Colebrooke filed a discrimination complaint, in which she claims that “SCAD fired me because I am black and in retaliation for complaining about discriminatory treatment.”(Rachel Polansky)

Colebrooke was also fired. And just last week, she filed a discrimination complaint with the Equal Employment Opportunity Commission, in which she says “SCAD fired me because I’m black and retaliation for complaining of discriminatory treatment”.

Her accusation of discrimination also details several instances in which she felt treated “differently” from “white faculty,” including:

– “I was given a more difficult workload than my white colleagues in the department.”

– “I did not receive the same technical or substantive support or training that other teachers, who were white, received.”

– “While SCAD management showed empathy and understanding towards white teachers when they were upset or stressed, I was criticized for being ’emotional’.”

“They were organizing these meetings and laughing at me. “Well, I don’t know where you were educated. I don’t know where you got your degree. The hardest thing for me was pretending I was stupid,” Colebrook added.

CBS46 Investigates found another discrimination complaint from 2019 when college giving director Darnell Holcomb was fired because SCAD said he “did not meet fundraising performance goals.” However, Holcomb said in a court filing, “I believe there is an undercurrent of racial bias among SCAD leaders that causes them to hold black faculty and staff to a higher standard than our white counterparts. .”

Pre-litigation arbitration clauses

In all three cases, the former employees signed “pre-litigation arbitration clauses” when they took up their duties. This is something all new SCAD employees are required to do. This means that if questions or issues arise, they agree to settle them through a legal process called arbitration – rather than in a courtroom, judged by a jury of their peers.

Payne and Colebrooke’s lawyer, Dan Werner, calls it an attempt to sweep discrimination under the rug and argues the clause is unenforceable.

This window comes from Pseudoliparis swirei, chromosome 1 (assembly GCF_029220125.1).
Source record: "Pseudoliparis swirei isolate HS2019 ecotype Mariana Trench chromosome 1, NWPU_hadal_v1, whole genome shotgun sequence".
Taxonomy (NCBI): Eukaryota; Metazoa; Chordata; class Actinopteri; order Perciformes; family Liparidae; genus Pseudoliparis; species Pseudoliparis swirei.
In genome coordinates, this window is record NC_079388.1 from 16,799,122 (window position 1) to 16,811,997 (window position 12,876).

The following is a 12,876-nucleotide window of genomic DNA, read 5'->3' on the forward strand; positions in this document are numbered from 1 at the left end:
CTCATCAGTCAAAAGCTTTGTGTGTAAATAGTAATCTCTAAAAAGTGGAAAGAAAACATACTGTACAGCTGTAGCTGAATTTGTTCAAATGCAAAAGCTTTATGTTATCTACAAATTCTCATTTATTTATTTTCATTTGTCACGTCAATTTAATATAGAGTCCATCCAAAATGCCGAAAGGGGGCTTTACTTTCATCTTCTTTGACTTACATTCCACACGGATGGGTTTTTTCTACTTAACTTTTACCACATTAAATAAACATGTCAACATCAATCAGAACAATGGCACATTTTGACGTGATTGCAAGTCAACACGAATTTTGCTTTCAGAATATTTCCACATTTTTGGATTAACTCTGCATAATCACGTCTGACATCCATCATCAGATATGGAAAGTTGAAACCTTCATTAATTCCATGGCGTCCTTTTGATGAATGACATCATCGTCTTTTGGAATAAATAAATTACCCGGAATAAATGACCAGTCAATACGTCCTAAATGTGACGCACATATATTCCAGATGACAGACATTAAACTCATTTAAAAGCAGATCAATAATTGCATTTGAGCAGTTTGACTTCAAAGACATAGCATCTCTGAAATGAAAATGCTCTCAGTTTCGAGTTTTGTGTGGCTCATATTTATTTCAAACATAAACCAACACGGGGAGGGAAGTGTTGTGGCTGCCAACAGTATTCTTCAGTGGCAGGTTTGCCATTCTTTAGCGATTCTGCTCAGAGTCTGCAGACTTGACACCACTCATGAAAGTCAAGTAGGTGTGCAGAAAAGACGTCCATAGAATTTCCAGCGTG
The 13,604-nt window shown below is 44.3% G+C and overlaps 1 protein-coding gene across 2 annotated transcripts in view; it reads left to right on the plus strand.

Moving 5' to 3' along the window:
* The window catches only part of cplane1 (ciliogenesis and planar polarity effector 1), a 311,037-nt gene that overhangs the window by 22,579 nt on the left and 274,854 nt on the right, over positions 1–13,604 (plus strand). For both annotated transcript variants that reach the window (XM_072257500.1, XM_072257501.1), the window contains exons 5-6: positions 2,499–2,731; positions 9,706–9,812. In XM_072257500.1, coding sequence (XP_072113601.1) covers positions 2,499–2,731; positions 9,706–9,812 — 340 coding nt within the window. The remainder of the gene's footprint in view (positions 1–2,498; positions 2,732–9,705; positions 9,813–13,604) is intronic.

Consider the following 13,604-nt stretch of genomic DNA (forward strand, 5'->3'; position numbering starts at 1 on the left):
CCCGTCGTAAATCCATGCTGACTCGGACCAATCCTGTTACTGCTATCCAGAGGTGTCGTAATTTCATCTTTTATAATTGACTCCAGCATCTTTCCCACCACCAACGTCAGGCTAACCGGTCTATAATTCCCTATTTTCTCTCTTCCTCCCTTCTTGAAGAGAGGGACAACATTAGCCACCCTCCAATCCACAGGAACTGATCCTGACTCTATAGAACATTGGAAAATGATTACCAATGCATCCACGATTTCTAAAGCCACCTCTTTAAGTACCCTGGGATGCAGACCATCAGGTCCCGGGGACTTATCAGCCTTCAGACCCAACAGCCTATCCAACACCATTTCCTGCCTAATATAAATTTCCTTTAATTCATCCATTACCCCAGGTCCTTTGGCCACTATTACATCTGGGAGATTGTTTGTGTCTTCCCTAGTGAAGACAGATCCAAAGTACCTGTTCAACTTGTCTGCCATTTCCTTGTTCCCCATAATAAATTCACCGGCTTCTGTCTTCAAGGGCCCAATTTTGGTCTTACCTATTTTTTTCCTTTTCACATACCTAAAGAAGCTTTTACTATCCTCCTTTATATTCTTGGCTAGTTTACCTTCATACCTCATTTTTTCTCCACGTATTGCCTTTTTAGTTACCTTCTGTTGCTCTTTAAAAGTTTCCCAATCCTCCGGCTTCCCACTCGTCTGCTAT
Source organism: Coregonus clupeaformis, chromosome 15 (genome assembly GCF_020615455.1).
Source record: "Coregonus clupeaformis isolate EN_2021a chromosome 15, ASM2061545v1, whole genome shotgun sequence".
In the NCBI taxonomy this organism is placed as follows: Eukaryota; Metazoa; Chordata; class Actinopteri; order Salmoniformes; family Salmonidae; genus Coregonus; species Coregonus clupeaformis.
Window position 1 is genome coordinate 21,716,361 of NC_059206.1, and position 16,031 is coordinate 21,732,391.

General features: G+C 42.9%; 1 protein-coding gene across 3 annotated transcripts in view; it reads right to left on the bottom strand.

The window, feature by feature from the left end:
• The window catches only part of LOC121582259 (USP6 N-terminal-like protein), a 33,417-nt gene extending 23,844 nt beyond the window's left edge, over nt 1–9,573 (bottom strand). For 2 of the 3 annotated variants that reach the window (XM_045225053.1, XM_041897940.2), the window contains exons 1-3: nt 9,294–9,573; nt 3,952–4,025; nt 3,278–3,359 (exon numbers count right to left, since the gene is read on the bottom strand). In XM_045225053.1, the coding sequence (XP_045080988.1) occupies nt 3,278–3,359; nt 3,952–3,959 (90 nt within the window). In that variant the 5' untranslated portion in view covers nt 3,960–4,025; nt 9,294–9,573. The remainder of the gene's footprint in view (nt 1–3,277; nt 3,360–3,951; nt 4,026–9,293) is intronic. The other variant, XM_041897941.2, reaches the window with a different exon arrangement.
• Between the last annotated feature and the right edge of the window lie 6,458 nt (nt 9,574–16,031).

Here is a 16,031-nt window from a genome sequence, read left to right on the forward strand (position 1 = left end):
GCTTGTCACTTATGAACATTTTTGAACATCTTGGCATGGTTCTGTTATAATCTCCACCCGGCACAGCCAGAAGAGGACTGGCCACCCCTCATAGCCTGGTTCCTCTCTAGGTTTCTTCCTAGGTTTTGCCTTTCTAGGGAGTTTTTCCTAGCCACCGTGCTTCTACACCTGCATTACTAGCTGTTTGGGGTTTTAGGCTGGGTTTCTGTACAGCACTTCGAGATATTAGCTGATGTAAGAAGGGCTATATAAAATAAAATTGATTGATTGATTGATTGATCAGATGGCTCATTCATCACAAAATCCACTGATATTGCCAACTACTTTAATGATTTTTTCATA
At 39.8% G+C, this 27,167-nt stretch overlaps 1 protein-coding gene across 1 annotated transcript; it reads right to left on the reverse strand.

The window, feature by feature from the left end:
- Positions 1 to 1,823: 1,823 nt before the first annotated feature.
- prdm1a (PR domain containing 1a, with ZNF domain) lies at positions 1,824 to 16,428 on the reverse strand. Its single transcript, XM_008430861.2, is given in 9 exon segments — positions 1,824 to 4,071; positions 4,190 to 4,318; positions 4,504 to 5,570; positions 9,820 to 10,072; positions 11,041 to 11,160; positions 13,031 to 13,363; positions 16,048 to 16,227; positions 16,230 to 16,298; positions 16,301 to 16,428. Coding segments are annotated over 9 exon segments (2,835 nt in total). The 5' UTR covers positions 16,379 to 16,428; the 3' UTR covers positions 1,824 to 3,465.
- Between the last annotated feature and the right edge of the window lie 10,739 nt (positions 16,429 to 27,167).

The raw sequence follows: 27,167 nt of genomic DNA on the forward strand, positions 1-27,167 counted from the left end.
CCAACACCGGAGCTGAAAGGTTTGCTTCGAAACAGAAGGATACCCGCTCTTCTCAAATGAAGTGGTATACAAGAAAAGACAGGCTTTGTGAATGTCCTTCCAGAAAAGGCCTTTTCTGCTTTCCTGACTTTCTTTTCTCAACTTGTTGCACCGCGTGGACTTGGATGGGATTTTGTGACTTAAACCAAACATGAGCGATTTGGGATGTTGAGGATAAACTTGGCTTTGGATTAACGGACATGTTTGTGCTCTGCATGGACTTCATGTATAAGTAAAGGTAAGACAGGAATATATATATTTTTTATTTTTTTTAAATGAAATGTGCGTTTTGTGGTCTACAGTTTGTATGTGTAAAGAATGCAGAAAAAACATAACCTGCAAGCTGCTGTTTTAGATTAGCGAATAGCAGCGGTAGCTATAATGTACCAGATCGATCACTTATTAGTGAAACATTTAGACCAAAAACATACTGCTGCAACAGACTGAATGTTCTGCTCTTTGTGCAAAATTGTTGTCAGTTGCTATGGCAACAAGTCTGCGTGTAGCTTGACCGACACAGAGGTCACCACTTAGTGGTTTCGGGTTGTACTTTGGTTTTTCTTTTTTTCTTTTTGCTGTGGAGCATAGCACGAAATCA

“Because it forces the employee into a procedure that is heavily biased in favor of the employer,” Werner told CBS46 Investigates. “During their orientation of new employees, they signed all the documents you received and among the documents there was a page which, according to the SCAD, subjects them to compulsory arbitration. They didn’t even realize they were required to go through this process until they came to me and I reviewed the documents.

According to data analyzed by the American Arbitration Association, workers received money in just 1.6% of employment arbitration cases in 2020.

SCAD defends its arbitration policies, with a spokesperson stating that “the use of alternative dispute resolution methods is quite common”, adding that “all of SCAD’s human resources practices are fair, just and professional”.

As for Isaac Payne, he’s taking his case one step further — fighting the college’s arbitration policy and past firings — by appealing to a higher court.

“We took the case to court and now we are out in the open. I’m not afraid of SCAD,” Payne said.

In March, the U.S. House of Representatives passed a bill that could bar companies from enforcing agreements that require employees and consumers to submit legal disputes to private arbitration. The Democratic-led House voted 222 to 209 to pass the Forced Arbitration Injustice Repeal (FAIR) Act. If passed, the FAIR Act will also invalidate pre-dispute arbitration agreements in employment, consumer, antitrust, and civil rights disputes. From now on, the fate of the FAIR Act remains in the hands of the Senate. Proponents believe the FAIR Act would provide more fairness to workers and consumers, while opponents argue it would deprive workers and consumers of a faster and sometimes cheaper alternative to litigation.

Full response from SCAD

SCAD released the following statement to CBS46 Investigates.